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Welcome to brilf.net, Descente Marketing Department

At least, I think it's you. Here's how my site stats for the last 20 visitors look:


(And no, they're not all the same person - different computers, browsers, screen resolutions, though all coming from the same IP address root.)

Congratulations, Descente. You've discovered what every interactive marketer has long known in his heart to be true: Put the word "PENIS" on an advertisement and people will talk about you.

Now that you've cracked the code, the smart marketer asks the obvious question - how can we scale it?

I don't mean, "What else can we sell by saying 'PENIS'?" Rather, how can you get more cyclists to talk about protecting their penises? I gave some suggestions in my other post and I do think extending the campaign into a bigger microsite is not just important, but necessary. Right now it's a good idea, truncated.

But I'd think also about extending the idea into the product line. Think of the viral implications (I know, I shouldn't be talking about penises 'virally' - but would you rather I said 'word-of-mouth'?) if there is something visible on your shorts that references the campaign and concept? Like a 'Dr Frank Speak Protected Penis' seal of approval subtly yet visibly placed on the crotch of the shorts themselves? You know everyone looks at cyclists' crotches - finally you're giving people license to, and encouraging cyclists to flaunt it a bit.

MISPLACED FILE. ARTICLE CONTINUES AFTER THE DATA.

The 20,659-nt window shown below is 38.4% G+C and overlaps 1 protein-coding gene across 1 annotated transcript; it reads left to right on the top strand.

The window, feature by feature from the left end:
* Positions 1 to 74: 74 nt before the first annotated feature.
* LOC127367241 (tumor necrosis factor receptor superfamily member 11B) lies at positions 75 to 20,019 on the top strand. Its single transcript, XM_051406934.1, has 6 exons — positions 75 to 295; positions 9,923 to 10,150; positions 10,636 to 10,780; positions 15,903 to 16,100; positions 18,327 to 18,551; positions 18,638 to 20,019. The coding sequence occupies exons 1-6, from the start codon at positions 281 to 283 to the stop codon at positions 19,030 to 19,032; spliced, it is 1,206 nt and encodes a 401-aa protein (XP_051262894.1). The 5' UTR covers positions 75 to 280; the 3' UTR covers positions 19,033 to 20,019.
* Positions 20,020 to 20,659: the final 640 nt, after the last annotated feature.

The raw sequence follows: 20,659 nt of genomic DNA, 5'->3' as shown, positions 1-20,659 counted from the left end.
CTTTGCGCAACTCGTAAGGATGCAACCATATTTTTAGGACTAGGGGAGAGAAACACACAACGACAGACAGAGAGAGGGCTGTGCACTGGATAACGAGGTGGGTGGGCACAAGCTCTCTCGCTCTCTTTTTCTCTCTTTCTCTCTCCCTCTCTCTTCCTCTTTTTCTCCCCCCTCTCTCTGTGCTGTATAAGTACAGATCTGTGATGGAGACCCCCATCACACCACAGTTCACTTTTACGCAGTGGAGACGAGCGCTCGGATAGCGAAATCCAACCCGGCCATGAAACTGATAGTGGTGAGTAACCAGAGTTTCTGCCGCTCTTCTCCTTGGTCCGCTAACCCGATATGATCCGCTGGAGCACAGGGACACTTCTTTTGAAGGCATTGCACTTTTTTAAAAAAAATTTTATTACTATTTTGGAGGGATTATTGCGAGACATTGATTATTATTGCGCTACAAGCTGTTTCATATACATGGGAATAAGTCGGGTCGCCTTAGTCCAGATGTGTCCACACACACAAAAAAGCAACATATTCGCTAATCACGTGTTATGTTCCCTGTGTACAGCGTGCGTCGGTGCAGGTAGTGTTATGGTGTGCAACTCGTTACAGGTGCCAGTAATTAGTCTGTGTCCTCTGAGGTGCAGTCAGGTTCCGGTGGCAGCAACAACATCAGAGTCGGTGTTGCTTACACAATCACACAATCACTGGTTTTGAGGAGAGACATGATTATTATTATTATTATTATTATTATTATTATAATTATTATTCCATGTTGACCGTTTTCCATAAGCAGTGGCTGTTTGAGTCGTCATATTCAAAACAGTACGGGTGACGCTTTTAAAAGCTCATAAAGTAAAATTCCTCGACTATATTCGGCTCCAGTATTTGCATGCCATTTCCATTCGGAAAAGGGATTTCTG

Advertising is effective when it elicits a response, but it's sustainable when the messaging is tied directly into the value proposition of the product. Right now, in any given peloton, you're just another pair of shorts. But with a little integration between marketing and product development, you can become the Pro Shorts that Protect Penises, Peloton-wide.

Can the Tour of California be both Boring and Successful?

Maybe a better question is, "Can the Tour of California be successful without being boring?"

This year's Amgen Tour of California had all the suspense, excitement, and drama of - well, of 8 days in a row of races. But with a wire-to-wire victory and any meaningful order in the race determined almost wholly over less than 20 miles of prologue and time trial, the event was decidedly unlike the grand tours it aspires to be.

The pre-race favorites were guys like Fabian Cancellara, Michael Rogers and David Zabriskie, simply because they're time trial specialists. These guys are all amazing racers. I'm a huge Zabriskie fan and know that he's one of the world's fastest men on a bike (when he can stay on it). But he's not an all-arounder. Granted, Levi Leipheimer is an all-arounder. But he won because of his time trialing. And his team, who were challenged, and rose to the occasion.

But they were only challenged by the other teams. In the Grand Tours, racers are challenged by the terrain and the result is a continuing narrative about the race's outcome. The major distinction between the Tour of California's climbs and those in the grand tours is not their length or pitch or category or quantity - but their location. The Tour of California had no mountaintop finishes, meaning that even stages with the area's most epic climbs were won by sprinters. J.J. Haedo conquers Trinity Grade and wins Stage 2 of the Amgen Tour of California!